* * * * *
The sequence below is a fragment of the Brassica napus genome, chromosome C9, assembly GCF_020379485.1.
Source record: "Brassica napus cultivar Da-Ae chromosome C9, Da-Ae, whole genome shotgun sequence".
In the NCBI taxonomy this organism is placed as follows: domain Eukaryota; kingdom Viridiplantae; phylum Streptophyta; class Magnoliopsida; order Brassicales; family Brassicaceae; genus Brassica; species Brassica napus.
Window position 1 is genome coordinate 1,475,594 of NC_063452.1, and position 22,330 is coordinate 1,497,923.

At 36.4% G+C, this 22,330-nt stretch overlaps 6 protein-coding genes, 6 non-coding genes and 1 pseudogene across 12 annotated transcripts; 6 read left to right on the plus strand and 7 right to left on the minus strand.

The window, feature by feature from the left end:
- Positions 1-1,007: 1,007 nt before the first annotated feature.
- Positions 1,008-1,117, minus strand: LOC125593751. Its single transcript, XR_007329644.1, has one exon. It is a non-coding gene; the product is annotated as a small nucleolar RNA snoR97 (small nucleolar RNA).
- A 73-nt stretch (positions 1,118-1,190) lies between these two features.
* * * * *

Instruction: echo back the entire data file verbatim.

The sequence below is a fragment of the Brassica napus genome, chromosome C9, assembly GCF_020379485.1.
Source record: "Brassica napus cultivar Da-Ae chromosome C9, Da-Ae, whole genome shotgun sequence".
In the NCBI taxonomy this organism is placed as follows: domain Eukaryota; kingdom Viridiplantae; phylum Streptophyta; class Magnoliopsida; order Brassicales; family Brassicaceae; genus Brassica; species Brassica napus.
Window position 1 is genome coordinate 1,475,594 of NC_063452.1, and position 22,330 is coordinate 1,497,923.

At 36.4% G+C, this 22,330-nt stretch overlaps 6 protein-coding genes, 6 non-coding genes and 1 pseudogene across 12 annotated transcripts; 6 read left to right on the plus strand and 7 right to left on the minus strand.

The window, feature by feature from the left end:
- Positions 1-1,007: 1,007 nt before the first annotated feature.
- Positions 1,008-1,117, minus strand: LOC125593751. Its single transcript, XR_007329644.1, has one exon. It is a non-coding gene; the product is annotated as a small nucleolar RNA snoR97 (small nucleolar RNA).
- A 73-nt stretch (positions 1,118-1,190) lies between these two features.